I Love The Internet I Just Spent The Past Oh Lets See 122 Trying To Figure Outnbspwhy The OK Button In My NET CF Progr

I love the Internet. I just spent the past, oh let’s see, 1:22 trying to figure out why the “OK” Button in my .NET CF program disappears when I recycle a dialog a bunch of times. So finally I Google for the problem and, boom!, I discover that it’s been fixed in the .NET CF SP 2 that shipped a few days ago. I mean, it’s gotten to the point where I was foolish not to have Googled for the answer immediately. How the heck did we figure stuff like that out in the old days?

Alternate Programming Languages For NET Got Approved As A BOF Gathering At The PDC Since Ill Be The Host I Guess Now I

“Alternate Programming Languages for .NET” got approved as a BOF gathering at the PDC! Since I’ll be the host, I guess now I really do need to get a room…

Is There Inkrecognition Relevance To The Rsereach At An Eling

Is there ink-recognition relevance to the rsereach at an Elingsh uinervtisy, taht seowhd it deosn’t mttaer in waht oredr the ltteers in a wrod are? Should word recognizers try to exploit a similar strategy, concentrating on recognizing the initial and ending strokes of an ink group, the length of the group for a rough letter count, and just sort of muddling along in the middle? 

Hey, speaking of ink-recognition, someone from Microsoft told me that the Tablet PC ink recognizer is derived from the Newton’s (in)famous recognizer via Pen & Internet’s Calligrapher. Just to make things confusing, Pen & Internet ships a “next generation” handwriting recognition tool for the Tablet called RitePen. 30-day trial available.

 

Your Tax Dollars At Work The Latest PC Magazine Reports Researchers At The US Department Of Energys Idaho National Engin

Your tax dollars at work: the latest PC Magazine reports “Researchers at the U.S. Department of Energy’s Idaho National Engineering and Environmental Laboratory have developed software that can detect extremely tiny differences — smaller than a fraction of a pixel — between two digital images….”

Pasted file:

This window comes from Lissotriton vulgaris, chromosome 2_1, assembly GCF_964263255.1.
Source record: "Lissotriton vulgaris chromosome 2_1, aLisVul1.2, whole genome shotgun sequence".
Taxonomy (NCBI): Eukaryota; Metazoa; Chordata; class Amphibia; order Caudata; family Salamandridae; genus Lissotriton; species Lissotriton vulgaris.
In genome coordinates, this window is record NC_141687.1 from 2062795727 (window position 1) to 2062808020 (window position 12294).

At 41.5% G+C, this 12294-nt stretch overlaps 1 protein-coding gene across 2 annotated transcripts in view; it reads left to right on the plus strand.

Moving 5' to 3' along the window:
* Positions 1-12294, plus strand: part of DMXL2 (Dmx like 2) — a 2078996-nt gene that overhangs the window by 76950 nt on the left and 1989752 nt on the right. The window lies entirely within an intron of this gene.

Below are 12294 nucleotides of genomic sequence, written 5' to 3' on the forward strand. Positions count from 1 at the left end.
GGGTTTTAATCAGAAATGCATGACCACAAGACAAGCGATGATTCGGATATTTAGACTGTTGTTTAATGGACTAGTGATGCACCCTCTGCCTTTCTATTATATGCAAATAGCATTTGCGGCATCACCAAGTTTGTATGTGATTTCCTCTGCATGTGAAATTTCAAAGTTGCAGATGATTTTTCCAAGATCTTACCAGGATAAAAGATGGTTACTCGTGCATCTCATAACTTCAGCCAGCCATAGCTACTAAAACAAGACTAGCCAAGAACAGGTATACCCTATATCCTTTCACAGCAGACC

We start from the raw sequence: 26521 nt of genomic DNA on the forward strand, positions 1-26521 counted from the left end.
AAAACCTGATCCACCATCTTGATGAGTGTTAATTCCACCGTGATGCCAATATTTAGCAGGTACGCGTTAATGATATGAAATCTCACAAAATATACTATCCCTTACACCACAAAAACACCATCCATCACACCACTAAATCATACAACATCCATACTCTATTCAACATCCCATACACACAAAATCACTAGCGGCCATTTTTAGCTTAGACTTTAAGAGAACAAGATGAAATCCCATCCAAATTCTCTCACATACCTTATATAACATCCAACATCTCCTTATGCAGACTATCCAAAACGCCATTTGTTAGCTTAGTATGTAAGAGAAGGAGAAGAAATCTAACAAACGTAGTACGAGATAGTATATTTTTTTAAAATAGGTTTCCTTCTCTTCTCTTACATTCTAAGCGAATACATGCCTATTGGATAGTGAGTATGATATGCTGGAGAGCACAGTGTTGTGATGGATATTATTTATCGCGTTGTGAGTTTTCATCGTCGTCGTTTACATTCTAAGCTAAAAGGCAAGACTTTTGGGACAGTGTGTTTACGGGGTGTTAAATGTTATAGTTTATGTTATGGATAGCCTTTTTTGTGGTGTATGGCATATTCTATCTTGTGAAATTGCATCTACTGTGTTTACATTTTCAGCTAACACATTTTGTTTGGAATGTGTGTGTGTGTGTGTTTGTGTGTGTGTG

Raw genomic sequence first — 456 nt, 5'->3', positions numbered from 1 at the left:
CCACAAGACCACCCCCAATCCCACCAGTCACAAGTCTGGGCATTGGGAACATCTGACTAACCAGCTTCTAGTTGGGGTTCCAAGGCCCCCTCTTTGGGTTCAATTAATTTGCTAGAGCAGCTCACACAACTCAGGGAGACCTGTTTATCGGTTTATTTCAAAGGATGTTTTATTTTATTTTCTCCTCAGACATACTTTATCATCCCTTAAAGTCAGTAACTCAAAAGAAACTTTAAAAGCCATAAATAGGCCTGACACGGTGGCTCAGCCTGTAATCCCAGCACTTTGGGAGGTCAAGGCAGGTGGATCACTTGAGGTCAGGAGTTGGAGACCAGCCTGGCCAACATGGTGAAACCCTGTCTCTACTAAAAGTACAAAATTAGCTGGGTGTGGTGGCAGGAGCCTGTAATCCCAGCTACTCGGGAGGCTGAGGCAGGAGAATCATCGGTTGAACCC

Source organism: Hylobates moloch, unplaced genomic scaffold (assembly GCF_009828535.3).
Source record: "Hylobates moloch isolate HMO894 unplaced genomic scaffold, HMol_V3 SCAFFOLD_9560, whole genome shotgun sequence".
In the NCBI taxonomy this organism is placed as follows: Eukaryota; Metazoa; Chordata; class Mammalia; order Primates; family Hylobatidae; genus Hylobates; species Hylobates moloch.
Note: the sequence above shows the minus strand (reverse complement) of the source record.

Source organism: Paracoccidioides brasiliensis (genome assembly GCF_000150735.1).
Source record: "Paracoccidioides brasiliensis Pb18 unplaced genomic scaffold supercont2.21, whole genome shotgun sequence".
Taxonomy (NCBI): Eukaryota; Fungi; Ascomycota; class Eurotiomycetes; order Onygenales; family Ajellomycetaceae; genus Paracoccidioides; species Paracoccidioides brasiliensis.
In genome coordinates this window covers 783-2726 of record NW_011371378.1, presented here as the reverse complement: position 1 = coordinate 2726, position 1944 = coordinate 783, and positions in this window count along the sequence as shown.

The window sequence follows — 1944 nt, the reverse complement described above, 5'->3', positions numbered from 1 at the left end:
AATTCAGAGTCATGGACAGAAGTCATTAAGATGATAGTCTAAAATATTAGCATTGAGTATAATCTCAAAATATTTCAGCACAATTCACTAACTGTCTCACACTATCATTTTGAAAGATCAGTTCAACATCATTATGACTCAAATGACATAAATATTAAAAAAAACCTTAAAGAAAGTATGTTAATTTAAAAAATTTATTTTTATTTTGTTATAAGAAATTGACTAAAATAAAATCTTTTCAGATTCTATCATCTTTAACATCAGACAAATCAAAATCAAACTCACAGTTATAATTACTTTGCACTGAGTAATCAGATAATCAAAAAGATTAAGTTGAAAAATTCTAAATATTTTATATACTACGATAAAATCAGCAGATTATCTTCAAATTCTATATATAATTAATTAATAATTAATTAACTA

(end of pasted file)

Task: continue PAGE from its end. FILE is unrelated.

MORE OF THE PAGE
Update: PC Mag’s description is wildly inaccurate. The INEEL “breakthrough” is a program that rapidly aligns two digital images and then alternates them on-screen, which causes non-matched pixels to flicker, at which point the human observer notes the differences rapidly. The real impressive part is that “The alignment compensates for differences in camera angle, height, zoom or other distractions that previously confounded flip-flop comparisons.”

All The Tablet Bloggers Are Pitching In Ideas For Microsofts Internal Power Toys Competition Its So Easy To Think

All the Tablet bloggers are pitching in ideas for Microsoft’s internal Power Toys competition (it’s so easy to think of software). Loren’s suggested a “snap on dwell” tool and Peter a “pen scrolling tool.” So my suggestion is that if you can’t pull off a fully customizable and skinnable tablet input panel (which, by the way, ought to have pen-friendly keyshapes):

…and you hate radial context menus…

… then can’t you at least see that we need an IE toolbar with an ink-enabled address combobox?

Disruptive Programming Languages Technology

Disruptive Programming Languages Technology Todd Proebsting, Microsoft Research, October 16, 6 PM – 9PM, PARC, Palo Alto. See you there!